Hitchcock Naturalist Ted Watt Contributes to Environmental Education Anthology

We’re excited to announce a new anthology of essays entitled Education in Times of Environmental Crises: Teaching Children to be Agents of Change. This is an anthology written for teachers about how to work with children and increase their awareness of environmental challenges that lie ahead and empower them to make a difference. The book is edited by Ken Winograd, Associate Professor of Education at Oregon State University and is published by Routledge. Ted Watt from the Hitchcock Center staff was invited to contribute a chapter in the book. Throughout the book there is a wealth of information about how to connect young people to the Earth, how to foster their awareness and engagement with our future. The book contains chapters by environmental education leaders from around the world. There are sections on place-based learning, peace studies, thinking globally and acting locally, developing emotional resiliency, and professional development approaches for teachers. It is a powerful volume.anthology-image

Watt’s chapter describes our work as Naturalists in Residence in our local schools. He describes how we work more in-depth with classes, how we build relationships with the faculty and students, and how we focus on the critters and plants found on the school grounds and nearby green areas. We go on walking field trips, look under logs and in vernal pools, examine stone outcroppings, record songbird territories, explore tree leaves and flowers, follow animal tracks through the snow, and generally investigate the wonders of nature. And, it describes how these experiences can inform classroom practice in both language arts and mathematics. Watt’s chapter includes some of the Hitchcock Center’s philosophies about education and spending time outdoors. It also includes some vignettes from Watt’s years as a teaching naturalist:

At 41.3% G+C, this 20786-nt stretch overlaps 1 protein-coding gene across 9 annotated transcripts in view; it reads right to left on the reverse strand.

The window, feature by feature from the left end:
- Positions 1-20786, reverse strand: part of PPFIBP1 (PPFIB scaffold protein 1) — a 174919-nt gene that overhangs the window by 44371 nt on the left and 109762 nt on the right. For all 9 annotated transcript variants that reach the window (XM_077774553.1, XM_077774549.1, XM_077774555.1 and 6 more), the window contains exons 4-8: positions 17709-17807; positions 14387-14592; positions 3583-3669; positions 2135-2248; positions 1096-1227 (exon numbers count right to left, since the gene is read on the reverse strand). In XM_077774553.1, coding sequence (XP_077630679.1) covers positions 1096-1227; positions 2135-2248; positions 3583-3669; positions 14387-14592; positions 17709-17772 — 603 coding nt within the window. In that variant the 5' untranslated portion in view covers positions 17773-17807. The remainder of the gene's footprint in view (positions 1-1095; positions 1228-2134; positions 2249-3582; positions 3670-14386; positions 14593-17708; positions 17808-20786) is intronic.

All around the barnyard were smallish tracks and tunnels in the soft snow. I was puzzled at first. It could be several creatures. Then one of the students peered into one of the tunnels and saw blood! So we were tracking a carnivore! As we continued to explore, the tracks indicated a very agile, active and curious animal, exploring every nook and cranny, even tunneling in and around rock walls. As we ranged further from the barn, we approached the steep bank heading down to the local North River. Here came the tracks up the bank.

Share this book with teachers that you know and get ready to be inspired and energized!

Ted Watt is a highly skilled naturalist and Hitchcock educator who helps children and adults understand the unique habitats and ecosystems of New England through hands-on instruction and mentorship.

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